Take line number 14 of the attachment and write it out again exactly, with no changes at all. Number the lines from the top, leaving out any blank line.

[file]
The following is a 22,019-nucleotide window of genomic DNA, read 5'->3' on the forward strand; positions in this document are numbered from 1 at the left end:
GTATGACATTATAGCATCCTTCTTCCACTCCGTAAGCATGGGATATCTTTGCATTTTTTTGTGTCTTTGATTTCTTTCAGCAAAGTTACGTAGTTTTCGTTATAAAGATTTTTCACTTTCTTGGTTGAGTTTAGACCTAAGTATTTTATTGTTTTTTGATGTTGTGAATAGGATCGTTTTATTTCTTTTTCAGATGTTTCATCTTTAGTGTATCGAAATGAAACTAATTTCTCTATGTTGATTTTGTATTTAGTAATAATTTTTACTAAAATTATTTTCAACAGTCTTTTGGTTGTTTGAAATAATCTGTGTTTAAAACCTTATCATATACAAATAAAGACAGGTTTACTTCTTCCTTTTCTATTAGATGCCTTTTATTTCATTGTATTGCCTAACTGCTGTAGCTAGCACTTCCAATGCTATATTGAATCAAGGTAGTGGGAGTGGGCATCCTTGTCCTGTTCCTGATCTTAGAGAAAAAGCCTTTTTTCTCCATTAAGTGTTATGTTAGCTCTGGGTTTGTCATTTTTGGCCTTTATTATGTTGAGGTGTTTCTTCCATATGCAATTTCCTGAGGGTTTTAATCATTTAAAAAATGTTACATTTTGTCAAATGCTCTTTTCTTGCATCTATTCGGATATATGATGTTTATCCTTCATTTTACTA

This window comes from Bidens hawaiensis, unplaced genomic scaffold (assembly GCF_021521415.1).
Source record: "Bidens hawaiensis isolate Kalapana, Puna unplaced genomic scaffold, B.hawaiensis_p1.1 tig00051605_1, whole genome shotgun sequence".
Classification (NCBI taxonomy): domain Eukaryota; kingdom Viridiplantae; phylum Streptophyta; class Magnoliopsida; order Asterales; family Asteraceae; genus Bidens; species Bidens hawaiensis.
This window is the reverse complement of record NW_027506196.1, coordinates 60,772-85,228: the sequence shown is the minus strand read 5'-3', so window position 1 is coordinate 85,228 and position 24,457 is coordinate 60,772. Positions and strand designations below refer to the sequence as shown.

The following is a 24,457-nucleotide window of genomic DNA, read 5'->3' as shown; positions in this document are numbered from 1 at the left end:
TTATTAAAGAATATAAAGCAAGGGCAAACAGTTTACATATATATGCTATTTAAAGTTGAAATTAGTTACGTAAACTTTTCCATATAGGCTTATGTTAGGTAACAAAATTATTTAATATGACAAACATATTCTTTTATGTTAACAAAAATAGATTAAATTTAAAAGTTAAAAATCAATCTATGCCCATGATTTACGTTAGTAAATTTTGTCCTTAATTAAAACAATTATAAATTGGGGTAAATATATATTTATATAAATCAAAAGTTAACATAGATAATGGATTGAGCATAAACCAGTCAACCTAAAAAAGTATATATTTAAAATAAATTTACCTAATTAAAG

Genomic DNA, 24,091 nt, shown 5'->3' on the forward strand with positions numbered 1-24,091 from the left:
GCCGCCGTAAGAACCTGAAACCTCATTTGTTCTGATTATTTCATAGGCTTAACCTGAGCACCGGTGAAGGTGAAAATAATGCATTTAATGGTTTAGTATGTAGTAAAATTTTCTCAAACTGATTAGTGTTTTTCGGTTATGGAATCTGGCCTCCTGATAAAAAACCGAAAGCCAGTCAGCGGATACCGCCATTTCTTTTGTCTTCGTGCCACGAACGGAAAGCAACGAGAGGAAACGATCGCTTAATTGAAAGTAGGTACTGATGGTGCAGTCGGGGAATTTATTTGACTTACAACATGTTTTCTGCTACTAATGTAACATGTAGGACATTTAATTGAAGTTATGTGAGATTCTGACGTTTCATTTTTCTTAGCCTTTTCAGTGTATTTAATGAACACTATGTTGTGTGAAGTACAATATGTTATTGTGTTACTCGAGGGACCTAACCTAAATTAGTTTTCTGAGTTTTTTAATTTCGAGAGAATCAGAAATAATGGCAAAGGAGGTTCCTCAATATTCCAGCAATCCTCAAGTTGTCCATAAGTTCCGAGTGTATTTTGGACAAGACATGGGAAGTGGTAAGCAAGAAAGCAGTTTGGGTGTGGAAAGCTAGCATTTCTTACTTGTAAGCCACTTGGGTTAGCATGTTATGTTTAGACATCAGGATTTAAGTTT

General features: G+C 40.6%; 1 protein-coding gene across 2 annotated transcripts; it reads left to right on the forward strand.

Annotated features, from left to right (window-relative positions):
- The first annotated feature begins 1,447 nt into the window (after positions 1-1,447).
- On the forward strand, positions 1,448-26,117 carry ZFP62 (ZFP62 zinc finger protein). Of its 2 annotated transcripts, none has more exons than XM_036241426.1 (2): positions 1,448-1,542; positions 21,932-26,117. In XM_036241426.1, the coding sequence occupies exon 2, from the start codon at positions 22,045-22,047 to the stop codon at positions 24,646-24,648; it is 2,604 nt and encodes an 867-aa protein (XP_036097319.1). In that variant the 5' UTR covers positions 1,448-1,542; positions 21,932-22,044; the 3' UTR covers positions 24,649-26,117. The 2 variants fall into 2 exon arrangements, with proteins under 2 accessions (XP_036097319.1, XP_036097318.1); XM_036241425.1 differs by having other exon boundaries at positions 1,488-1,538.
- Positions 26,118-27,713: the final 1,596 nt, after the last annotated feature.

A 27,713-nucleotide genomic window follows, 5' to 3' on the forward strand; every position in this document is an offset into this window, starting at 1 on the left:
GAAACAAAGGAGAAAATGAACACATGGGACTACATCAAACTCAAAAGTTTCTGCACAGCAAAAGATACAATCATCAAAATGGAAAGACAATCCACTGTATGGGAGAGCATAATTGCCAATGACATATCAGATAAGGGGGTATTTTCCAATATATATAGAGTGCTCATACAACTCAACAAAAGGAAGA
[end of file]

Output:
- On the forward strand, positions 1,448-26,117 carry ZFP62 (ZFP62 zinc finger protein). Of its 2 annotated transcripts, none has more exons than XM_036241426.1 (2): positions 1,448-1,542; positions 21,932-26,117. In XM_036241426.1, the coding sequence occupies exon 2, from the start codon at positions 22,045-22,047 to the stop codon at positions 24,646-24,648; it is 2,604 nt and encodes an 867-aa protein (XP_036097319.1). In that variant the 5' UTR covers positions 1,448-1,542; positions 21,932-22,044; the 3' UTR covers positions 24,649-26,117. The 2 variants fall into 2 exon arrangements, with proteins under 2 accessions (XP_036097319.1, XP_036097318.1); XM_036241425.1 differs by having other exon boundaries at positions 1,488-1,538.